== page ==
This was definitely a wake-up call, and has given me a kick-start to make some small changes to a healthier lifestyle. As I mentioned a couple of weeks ago, I’ve recently stepped up my training for Tough Mudder, and have already worked myself up to running 6km. I’ve also been making some small changes to my diet; trying to cut down my snacking, and reducing my portion sizes.
This experience has definitely proven to me again how important it is to weigh in regularly. If you don’t know your true weight, you’ll stay where you are; whereas weighing in can motivate you and let you know whether you’re on track. After a week of resisting temptation it’s so satisfying to see how this has translated on the scales! Whilst it’s true that the scales can disappoint you, it’s much better to be honest with yourself so you can try to work out what you should be doing differently.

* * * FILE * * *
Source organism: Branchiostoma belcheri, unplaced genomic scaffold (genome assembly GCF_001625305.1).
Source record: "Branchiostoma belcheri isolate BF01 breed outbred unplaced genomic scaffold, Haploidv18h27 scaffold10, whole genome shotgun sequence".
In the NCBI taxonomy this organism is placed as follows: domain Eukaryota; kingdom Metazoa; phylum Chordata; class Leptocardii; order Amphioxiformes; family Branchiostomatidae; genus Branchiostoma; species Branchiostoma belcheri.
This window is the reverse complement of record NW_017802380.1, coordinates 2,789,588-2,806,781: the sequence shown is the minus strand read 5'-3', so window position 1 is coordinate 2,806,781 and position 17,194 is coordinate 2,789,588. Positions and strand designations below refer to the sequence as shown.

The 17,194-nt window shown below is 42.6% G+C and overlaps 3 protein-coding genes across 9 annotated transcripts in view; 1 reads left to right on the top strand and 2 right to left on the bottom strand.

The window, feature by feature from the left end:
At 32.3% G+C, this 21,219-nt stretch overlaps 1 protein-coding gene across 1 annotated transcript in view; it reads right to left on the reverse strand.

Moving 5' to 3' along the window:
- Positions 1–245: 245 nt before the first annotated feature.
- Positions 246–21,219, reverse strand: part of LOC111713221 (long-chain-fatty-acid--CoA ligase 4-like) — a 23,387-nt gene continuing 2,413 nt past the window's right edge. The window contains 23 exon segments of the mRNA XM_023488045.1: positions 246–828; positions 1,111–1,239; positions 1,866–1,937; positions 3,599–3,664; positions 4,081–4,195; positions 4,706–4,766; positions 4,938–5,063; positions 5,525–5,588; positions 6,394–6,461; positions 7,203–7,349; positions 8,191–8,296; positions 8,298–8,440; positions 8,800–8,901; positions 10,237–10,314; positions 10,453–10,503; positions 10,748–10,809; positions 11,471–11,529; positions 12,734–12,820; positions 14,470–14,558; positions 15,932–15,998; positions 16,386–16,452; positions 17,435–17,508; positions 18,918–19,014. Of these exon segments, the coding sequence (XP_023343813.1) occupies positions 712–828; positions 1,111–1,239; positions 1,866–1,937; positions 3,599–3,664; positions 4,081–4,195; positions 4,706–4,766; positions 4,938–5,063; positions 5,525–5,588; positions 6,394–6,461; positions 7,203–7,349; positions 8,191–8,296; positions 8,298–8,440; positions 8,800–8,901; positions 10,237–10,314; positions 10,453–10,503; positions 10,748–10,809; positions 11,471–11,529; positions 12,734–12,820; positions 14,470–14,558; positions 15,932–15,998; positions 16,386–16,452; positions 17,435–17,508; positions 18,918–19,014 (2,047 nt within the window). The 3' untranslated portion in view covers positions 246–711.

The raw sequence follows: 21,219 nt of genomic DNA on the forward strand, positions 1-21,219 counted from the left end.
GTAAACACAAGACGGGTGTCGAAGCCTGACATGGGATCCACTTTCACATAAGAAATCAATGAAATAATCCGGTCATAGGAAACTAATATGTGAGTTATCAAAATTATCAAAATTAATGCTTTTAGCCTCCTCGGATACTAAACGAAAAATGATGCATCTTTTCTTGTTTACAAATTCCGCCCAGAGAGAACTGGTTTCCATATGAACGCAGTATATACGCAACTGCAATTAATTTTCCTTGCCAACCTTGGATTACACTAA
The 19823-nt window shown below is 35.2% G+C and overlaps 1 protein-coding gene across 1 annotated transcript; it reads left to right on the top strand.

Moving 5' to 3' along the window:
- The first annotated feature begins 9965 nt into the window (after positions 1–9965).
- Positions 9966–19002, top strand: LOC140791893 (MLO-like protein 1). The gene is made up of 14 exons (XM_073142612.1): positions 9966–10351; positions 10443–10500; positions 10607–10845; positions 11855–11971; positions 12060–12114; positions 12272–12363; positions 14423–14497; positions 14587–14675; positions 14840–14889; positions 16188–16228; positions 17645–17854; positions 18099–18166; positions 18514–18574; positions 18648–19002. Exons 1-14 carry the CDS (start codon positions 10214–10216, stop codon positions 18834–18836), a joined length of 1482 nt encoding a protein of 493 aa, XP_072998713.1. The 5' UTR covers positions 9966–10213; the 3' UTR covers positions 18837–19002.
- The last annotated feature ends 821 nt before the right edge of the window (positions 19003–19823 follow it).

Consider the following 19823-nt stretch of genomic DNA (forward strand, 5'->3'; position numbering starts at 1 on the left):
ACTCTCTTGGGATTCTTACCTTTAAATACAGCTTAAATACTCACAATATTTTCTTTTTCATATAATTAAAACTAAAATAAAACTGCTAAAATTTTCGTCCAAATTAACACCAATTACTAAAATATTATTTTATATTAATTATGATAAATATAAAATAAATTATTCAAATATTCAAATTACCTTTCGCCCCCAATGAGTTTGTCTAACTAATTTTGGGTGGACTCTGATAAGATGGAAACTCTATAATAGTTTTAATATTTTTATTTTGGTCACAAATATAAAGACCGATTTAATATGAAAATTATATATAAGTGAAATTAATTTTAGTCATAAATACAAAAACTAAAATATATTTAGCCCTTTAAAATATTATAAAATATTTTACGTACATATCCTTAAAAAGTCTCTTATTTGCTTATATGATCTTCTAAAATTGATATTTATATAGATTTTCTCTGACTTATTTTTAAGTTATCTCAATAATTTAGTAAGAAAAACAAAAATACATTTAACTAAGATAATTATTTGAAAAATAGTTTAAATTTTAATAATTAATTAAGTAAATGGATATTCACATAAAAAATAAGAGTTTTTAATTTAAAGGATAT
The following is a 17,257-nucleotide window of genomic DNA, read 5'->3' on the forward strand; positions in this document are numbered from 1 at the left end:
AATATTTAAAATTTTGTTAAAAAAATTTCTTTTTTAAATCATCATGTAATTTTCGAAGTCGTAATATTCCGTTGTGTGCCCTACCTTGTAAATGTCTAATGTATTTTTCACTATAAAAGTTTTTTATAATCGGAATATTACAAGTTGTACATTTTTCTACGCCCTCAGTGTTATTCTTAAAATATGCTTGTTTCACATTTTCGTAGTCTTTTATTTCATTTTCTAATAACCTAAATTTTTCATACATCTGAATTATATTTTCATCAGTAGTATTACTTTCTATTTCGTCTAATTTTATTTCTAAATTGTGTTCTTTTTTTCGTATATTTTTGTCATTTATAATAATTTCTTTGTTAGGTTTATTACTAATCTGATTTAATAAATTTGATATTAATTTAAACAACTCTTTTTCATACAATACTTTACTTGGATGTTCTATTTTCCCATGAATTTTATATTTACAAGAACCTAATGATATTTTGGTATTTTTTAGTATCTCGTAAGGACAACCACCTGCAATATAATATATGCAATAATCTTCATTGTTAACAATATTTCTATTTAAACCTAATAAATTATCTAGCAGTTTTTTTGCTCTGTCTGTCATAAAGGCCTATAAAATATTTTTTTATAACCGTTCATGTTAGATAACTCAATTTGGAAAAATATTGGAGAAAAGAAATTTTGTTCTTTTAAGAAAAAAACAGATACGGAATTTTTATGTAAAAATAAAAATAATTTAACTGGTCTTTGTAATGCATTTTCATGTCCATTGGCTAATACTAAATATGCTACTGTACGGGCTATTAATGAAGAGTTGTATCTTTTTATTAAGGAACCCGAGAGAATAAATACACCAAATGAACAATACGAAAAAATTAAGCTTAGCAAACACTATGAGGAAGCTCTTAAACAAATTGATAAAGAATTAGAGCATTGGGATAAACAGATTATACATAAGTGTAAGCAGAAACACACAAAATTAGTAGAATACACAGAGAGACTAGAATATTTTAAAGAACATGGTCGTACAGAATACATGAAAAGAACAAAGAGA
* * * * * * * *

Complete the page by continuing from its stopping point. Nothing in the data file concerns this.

I recommend weighing yourself once a week on the same day, at roughly the same time, using the same scales in the same place. This might sound a little over-cautious, but weight can vary day to day – you can even weigh more in the evening than in the morning. So to avoid demoralising results, it’s best to weigh yourself consistently. Just make sure your scales are up to scratch to avoid a shock like I had! I’d recommend digital bathroom scales, which are more accurate than old-fashioned spring-balance scales.
I hope you’ll be motivated by this blog to go out and weigh yourself this weekend (avoid the mentality that you’ll ‘start on Monday’!)
So go on, be brave and hop on those scales.
With the weather so cold and gloomy in January, it’s easy to make poor choices and comfort eat (I know I’ve been guilty of this!). But now that January is finally over, I’ve been trying to focus on eating lighter and cleaner, and trying to cook with fresh ingredients. So I thought I’d share two of my favourite light lunches, which are healthy and balanced – as well as delicious! They’re so easy and quick to make – so there’s really no excuse for eating unhealthily this February!